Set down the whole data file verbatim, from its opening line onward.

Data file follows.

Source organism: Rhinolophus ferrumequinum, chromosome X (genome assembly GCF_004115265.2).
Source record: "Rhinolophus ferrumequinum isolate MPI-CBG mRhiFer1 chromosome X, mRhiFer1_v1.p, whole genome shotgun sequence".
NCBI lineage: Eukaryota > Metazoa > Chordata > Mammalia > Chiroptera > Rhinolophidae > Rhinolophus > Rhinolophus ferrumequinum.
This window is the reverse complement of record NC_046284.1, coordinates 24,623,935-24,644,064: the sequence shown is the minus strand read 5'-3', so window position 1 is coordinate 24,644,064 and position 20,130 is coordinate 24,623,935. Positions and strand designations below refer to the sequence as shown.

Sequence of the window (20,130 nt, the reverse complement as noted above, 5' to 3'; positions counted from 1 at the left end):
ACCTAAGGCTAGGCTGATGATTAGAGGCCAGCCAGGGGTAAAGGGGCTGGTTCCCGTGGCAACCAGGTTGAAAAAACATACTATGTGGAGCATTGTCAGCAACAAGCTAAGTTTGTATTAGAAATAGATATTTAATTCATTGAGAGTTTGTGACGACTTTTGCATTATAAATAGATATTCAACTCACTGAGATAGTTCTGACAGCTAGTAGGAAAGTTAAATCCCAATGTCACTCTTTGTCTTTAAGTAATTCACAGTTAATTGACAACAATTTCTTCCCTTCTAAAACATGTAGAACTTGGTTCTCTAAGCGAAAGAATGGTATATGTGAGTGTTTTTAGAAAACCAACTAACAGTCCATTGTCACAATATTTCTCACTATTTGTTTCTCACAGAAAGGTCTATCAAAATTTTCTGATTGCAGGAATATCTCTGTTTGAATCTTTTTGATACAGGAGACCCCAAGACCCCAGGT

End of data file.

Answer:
Source organism: Rhinolophus ferrumequinum, chromosome X (genome assembly GCF_004115265.2).
Source record: "Rhinolophus ferrumequinum isolate MPI-CBG mRhiFer1 chromosome X, mRhiFer1_v1.p, whole genome shotgun sequence".
NCBI lineage: Eukaryota > Metazoa > Chordata > Mammalia > Chiroptera > Rhinolophidae > Rhinolophus > Rhinolophus ferrumequinum.
This window is the reverse complement of record NC_046284.1, coordinates 24,623,935-24,644,064: the sequence shown is the minus strand read 5'-3', so window position 1 is coordinate 24,644,064 and position 20,130 is coordinate 24,623,935. Positions and strand designations below refer to the sequence as shown.

Sequence of the window (20,130 nt, the reverse complement as noted above, 5' to 3'; positions counted from 1 at the left end):
ACCTAAGGCTAGGCTGATGATTAGAGGCCAGCCAGGGGTAAAGGGGCTGGTTCCCGTGGCAACCAGGTTGAAAAAACATACTATGTGGAGCATTGTCAGCAACAAGCTAAGTTTGTATTAGAAATAGATATTTAATTCATTGAGAGTTTGTGACGACTTTTGCATTATAAATAGATATTCAACTCACTGAGATAGTTCTGACAGCTAGTAGGAAAGTTAAATCCCAATGTCACTCTTTGTCTTTAAGTAATTCACAGTTAATTGACAACAATTTCTTCCCTTCTAAAACATGTAGAACTTGGTTCTCTAAGCGAAAGAATGGTATATGTGAGTGTTTTTAGAAAACCAACTAACAGTCCATTGTCACAATATTTCTCACTATTTGTTTCTCACAGAAAGGTCTATCAAAATTTTCTGATTGCAGGAATATCTCTGTTTGAATCTTTTTGATACAGGAGACCCCAAGACCCCAGGT